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10 things you should know about the housing bill

Tom Wall16/03/2016 - 13:02

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The controversial housing and planning bill is making its way though the Lords and is likely to become law by the summer. EHN digital editor, Tom Wall, lists 10 things you should know about the bill, which is set to transform social renting and push more people into the private rented sector.

1. Housing Minister Brandon Lewis believes the bill will give 'hard-working families opportunities to unlock the door to home ownership'. 


2. Councils will be forced to provide discounted starter homes, with funding diverted from existing affordable housing funding. But starter homes are not currently affordable to most families on low-and-middle incomes.  

3.The end of secure tenancies. New council tenants will be reviewed every two to five years. 


4. Pay to stay. Existing tenants earning collectively above £30,000 outside London and £40,000 in London will be forced to move out or gradually be charged rents at market or near market rates.


5. The right-to-buy will be extended to housing association tenants, funded by making councils sell ‘high value’ council properties. Shelter calculates 19,000 council homes could be sold by 2020, with 113,000 at risk in total. 


6. The worse landlords will be banned. Councils will be able to apply to the first-tier tribunal to ban landlords who have committed serious housing offences from letting housing, letting agency work or property management.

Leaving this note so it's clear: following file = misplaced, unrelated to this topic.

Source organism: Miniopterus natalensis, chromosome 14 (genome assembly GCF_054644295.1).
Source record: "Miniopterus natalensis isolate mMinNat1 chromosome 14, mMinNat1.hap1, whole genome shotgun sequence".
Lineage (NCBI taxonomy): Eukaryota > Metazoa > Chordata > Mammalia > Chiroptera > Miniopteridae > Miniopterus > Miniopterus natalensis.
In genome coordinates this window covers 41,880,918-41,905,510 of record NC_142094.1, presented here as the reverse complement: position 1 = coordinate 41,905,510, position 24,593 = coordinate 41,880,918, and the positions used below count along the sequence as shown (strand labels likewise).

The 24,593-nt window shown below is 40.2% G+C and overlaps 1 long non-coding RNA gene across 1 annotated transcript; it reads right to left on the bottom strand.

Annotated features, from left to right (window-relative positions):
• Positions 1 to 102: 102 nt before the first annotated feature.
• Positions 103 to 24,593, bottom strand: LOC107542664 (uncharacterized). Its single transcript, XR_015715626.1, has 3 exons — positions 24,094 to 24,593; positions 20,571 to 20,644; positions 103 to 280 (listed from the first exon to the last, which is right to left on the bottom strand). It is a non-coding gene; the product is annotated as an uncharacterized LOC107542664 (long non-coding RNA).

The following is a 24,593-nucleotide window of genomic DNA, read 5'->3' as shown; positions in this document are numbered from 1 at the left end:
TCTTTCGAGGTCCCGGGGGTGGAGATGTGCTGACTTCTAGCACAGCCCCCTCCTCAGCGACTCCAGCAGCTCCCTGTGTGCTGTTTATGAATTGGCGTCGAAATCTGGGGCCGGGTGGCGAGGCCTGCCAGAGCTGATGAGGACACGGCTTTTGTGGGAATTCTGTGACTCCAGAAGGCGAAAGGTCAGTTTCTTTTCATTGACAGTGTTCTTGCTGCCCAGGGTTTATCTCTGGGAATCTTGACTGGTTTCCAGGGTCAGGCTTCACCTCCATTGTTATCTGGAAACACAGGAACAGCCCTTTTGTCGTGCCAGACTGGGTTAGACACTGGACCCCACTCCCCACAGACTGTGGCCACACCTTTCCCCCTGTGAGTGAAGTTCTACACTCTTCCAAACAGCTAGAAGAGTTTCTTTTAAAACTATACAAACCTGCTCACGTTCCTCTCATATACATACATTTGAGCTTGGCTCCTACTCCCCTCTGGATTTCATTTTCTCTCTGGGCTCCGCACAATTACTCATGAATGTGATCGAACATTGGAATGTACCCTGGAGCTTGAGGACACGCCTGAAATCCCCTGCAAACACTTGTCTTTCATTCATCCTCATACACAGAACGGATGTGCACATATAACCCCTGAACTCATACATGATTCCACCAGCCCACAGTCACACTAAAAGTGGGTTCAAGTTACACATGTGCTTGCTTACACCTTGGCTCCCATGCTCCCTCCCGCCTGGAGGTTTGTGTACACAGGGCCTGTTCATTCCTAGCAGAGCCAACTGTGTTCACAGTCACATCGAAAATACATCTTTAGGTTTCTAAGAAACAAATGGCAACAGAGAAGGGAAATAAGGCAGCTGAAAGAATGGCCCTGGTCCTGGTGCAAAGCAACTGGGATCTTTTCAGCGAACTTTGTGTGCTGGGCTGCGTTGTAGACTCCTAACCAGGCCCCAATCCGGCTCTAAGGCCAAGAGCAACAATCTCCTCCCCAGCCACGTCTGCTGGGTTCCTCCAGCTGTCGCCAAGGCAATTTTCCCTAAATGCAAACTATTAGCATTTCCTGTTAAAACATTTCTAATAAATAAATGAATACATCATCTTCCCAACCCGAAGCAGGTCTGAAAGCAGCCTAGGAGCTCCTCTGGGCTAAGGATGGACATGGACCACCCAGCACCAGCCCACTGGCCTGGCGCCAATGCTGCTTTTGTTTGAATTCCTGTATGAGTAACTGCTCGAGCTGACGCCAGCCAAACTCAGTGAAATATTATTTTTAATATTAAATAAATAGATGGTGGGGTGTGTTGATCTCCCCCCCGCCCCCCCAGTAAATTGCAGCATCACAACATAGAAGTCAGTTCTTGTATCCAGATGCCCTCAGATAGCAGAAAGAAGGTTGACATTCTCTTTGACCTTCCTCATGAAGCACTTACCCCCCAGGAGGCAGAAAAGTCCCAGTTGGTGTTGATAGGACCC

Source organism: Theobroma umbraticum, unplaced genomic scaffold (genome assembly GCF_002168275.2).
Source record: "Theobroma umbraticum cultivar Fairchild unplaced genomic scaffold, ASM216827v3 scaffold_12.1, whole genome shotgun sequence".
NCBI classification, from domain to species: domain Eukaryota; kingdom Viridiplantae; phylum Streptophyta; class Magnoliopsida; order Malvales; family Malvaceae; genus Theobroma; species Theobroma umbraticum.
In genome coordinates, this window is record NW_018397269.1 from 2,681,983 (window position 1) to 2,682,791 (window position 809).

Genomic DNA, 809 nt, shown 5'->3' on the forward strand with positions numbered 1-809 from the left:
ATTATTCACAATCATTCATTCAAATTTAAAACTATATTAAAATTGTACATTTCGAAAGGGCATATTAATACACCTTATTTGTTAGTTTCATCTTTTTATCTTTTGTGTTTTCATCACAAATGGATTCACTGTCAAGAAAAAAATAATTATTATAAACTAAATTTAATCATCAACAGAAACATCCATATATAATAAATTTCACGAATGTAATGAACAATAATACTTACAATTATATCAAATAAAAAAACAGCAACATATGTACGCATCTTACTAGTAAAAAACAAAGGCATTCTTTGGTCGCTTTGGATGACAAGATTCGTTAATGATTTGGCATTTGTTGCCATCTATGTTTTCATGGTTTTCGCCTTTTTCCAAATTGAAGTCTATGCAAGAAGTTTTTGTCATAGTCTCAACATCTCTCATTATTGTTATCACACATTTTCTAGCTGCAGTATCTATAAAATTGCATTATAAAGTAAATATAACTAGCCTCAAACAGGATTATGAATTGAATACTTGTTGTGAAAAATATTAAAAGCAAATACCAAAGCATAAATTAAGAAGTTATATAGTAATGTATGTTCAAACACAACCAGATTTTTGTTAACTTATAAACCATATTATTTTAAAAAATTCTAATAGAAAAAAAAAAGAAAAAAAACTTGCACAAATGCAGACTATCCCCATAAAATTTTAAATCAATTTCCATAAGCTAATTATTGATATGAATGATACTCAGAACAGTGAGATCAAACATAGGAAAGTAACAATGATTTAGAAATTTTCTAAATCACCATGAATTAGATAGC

Broken window 

7. A national database of rogue landlords and letting agents will be set up. Councils will be able to add landlords who commit ‘banning order offences’, which will be determined at a later date by the government. 

Rented homes HP

8. For the first time EHOs will have the power to impose fixed penalty notices for housing offences, with fine revenue retained by councils and ring-fenced for housing purposes.

EHOs and police raid on illegal 'beds in sheds' 

9. Automatic brownfield land planning permission in principle. The bill will introduce a statutory register of brownfield land to support the building of new homes on 90 per cent of suitable brownfield sites by 2020. 

10. Councils will have to keep a register of aspiring self-builders and take them into account when drawing up future house building plans. 

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